Chapter

State and Banking Regulation in Comparative Perspective

Andreas Busch

in Banking Regulation and Globalization

Published in print December 2008 | ISBN: 9780199218813
Published online January 2009 | e-ISBN: 9780191711763 | DOI: http://dx.doi.org/10.1093/acprof:oso/9780199218813.003.0007
State and Banking Regulation in Comparative Perspective

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This chapter compares the structures and outputs of the four policy networks discussed in the preceding chapters, arguing that country-specific contingencies lead to different outcomes in the face of similar challenges during the period of investigation. In the United States, a pluralist system of associations in combination with a fragmented regulatory and legislative system leads to policy failure and blockade; in the United Kingdom, market concentration and a concentrated regulatory and legislative system create high state capacity despite a pluralist system of associations. In Germany, a concerted associational system is weakened by market fragmentation, but combined with concentrated regulation creates policy success; in Switzerland, a segmented but concentrated market combines with comprehensive concentration to create flexible adaptation with minimal resource requirements. Compared with these factors, standard political institutions (parliamentarism versus presidentialism; party system; unitary versus federalism) show little influence on their own, but a mediated one depending on context. Different ‘varieties of capitalism’ show an influence through their differences in associational systems, but overall do not have much explanatory value, as the substantial differences between the two ‘Anglo-Saxon’ cases of the United States and United Kingdom demonstrate.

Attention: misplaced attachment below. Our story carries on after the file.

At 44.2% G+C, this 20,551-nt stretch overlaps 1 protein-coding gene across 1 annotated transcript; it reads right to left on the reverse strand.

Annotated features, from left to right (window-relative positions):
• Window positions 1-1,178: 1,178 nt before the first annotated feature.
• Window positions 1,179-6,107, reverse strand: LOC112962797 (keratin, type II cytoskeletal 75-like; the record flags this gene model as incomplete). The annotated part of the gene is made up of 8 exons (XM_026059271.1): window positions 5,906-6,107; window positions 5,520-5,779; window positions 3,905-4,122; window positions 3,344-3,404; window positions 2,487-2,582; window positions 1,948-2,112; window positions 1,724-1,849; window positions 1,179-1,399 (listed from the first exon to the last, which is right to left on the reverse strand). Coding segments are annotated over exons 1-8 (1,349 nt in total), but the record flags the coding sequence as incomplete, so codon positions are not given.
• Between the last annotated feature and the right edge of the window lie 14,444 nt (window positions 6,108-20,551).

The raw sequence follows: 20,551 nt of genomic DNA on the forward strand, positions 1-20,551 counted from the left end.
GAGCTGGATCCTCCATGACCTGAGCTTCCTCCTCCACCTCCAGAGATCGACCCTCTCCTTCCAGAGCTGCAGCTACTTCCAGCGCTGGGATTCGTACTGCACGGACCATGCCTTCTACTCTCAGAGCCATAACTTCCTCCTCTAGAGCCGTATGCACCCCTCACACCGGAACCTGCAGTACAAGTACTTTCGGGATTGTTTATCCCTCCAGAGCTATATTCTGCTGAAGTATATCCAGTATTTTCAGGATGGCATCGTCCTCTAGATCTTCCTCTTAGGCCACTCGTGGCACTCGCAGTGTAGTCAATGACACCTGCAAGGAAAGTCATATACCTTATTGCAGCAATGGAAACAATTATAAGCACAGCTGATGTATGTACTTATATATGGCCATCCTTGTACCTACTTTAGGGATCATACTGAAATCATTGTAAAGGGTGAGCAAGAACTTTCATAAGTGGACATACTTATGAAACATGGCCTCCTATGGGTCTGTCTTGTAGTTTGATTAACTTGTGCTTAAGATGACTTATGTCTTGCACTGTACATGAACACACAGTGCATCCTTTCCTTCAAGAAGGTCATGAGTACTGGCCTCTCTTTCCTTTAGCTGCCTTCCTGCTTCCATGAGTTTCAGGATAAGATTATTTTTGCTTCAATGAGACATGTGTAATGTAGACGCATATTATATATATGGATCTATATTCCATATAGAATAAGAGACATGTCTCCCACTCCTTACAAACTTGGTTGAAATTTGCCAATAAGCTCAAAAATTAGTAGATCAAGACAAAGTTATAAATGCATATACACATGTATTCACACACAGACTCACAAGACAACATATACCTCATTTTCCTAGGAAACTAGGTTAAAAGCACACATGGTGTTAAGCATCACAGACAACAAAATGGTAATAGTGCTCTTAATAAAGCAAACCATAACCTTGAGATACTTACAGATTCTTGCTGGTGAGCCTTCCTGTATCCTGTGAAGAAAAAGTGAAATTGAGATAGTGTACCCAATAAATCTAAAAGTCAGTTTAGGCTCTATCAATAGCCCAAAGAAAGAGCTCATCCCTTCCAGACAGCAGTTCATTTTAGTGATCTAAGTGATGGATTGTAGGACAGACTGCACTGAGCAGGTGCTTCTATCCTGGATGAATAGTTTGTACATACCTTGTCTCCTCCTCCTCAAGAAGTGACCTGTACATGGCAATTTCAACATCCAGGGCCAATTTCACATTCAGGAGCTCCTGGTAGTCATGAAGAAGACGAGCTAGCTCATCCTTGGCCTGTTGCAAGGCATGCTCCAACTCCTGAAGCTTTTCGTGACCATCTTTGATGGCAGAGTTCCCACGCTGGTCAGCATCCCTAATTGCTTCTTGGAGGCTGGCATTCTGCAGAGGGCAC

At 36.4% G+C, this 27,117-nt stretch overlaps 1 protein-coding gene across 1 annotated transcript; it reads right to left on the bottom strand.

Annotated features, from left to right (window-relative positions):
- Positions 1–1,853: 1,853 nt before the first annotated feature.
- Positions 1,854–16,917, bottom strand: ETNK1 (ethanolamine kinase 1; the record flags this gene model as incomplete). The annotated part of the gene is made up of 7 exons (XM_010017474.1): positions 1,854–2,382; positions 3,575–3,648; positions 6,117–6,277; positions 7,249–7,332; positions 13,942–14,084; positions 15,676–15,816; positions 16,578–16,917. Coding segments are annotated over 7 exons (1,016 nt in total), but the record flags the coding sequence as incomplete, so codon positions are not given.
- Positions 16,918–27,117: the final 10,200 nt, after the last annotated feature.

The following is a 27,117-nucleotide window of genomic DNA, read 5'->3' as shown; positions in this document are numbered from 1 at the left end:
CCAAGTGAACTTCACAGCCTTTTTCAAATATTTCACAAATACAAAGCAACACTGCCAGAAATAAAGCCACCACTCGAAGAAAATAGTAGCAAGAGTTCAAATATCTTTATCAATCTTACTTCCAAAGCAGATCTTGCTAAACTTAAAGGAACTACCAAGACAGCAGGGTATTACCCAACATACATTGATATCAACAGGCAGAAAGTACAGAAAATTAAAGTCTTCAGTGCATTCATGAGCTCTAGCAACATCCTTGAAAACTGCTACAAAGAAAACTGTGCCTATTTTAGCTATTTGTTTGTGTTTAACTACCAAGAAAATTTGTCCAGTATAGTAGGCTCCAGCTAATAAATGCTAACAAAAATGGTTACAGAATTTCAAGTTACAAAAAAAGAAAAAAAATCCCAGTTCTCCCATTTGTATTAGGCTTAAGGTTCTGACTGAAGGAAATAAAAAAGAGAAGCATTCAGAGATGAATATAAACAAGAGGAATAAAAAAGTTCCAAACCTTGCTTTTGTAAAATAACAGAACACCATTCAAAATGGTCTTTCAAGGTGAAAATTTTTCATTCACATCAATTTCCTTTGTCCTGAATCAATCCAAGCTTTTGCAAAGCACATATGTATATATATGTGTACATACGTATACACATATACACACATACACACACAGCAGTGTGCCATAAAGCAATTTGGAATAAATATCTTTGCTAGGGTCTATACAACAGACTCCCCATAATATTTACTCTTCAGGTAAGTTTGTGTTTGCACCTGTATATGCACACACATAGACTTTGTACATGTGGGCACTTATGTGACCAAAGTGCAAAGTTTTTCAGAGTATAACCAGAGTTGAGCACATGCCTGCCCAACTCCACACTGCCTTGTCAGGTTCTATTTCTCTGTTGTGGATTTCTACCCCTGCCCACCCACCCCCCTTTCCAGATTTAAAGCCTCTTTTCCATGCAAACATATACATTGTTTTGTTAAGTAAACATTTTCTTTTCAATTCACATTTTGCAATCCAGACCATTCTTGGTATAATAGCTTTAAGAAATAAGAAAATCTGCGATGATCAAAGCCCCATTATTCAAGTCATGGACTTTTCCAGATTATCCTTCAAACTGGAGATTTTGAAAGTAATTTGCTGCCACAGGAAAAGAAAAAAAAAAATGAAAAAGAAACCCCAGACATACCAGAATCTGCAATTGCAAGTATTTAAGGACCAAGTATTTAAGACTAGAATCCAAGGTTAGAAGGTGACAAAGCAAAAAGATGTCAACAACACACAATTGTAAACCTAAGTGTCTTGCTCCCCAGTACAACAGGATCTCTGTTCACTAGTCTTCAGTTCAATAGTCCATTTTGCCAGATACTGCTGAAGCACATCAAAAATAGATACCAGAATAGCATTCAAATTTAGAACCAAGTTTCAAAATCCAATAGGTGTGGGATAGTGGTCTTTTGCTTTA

Keywords: United States; United Kingdom; Germany; Switzerland; banking system; banking regulation; banking industry; capitalism

Chapter.  5477 words. 

Subjects: International Relations

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